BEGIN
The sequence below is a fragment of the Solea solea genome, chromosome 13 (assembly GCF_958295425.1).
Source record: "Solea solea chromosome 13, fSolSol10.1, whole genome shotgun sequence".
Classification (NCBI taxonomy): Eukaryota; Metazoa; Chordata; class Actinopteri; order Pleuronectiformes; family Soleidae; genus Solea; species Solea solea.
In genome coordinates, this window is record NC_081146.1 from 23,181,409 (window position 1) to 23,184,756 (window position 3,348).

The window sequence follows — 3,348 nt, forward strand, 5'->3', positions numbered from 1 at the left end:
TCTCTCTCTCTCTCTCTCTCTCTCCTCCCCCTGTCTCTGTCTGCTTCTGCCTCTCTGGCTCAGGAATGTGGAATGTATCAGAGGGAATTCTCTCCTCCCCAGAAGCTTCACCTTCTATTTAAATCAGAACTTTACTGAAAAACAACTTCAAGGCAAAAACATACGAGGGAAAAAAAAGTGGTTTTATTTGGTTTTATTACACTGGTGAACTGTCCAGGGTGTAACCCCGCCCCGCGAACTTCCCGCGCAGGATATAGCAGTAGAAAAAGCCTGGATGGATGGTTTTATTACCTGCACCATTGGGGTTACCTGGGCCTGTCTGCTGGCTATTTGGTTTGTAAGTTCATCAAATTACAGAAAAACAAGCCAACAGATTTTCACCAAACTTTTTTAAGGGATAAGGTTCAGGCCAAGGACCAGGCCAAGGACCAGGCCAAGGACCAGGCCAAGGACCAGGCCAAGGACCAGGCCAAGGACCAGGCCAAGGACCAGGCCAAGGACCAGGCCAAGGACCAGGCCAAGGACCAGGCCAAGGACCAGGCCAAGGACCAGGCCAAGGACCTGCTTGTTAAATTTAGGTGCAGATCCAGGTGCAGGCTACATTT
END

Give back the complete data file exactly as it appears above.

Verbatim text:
The sequence below is a fragment of the Solea solea genome, chromosome 13 (assembly GCF_958295425.1).
Source record: "Solea solea chromosome 13, fSolSol10.1, whole genome shotgun sequence".
Classification (NCBI taxonomy): Eukaryota; Metazoa; Chordata; class Actinopteri; order Pleuronectiformes; family Soleidae; genus Solea; species Solea solea.
In genome coordinates, this window is record NC_081146.1 from 23,181,409 (window position 1) to 23,184,756 (window position 3,348).

The window sequence follows — 3,348 nt, forward strand, 5'->3', positions numbered from 1 at the left end:
TCTCTCTCTCTCTCTCTCTCTCTCCTCCCCCTGTCTCTGTCTGCTTCTGCCTCTCTGGCTCAGGAATGTGGAATGTATCAGAGGGAATTCTCTCCTCCCCAGAAGCTTCACCTTCTATTTAAATCAGAACTTTACTGAAAAACAACTTCAAGGCAAAAACATACGAGGGAAAAAAAAGTGGTTTTATTTGGTTTTATTACACTGGTGAACTGTCCAGGGTGTAACCCCGCCCCGCGAACTTCCCGCGCAGGATATAGCAGTAGAAAAAGCCTGGATGGATGGTTTTATTACCTGCACCATTGGGGTTACCTGGGCCTGTCTGCTGGCTATTTGGTTTGTAAGTTCATCAAATTACAGAAAAACAAGCCAACAGATTTTCACCAAACTTTTTTAAGGGATAAGGTTCAGGCCAAGGACCAGGCCAAGGACCAGGCCAAGGACCAGGCCAAGGACCAGGCCAAGGACCAGGCCAAGGACCAGGCCAAGGACCAGGCCAAGGACCAGGCCAAGGACCAGGCCAAGGACCAGGCCAAGGACCAGGCCAAGGACCAGGCCAAGGACCTGCTTGTTAAATTTAGGTGCAGATCCAGGTGCAGGCTACATTT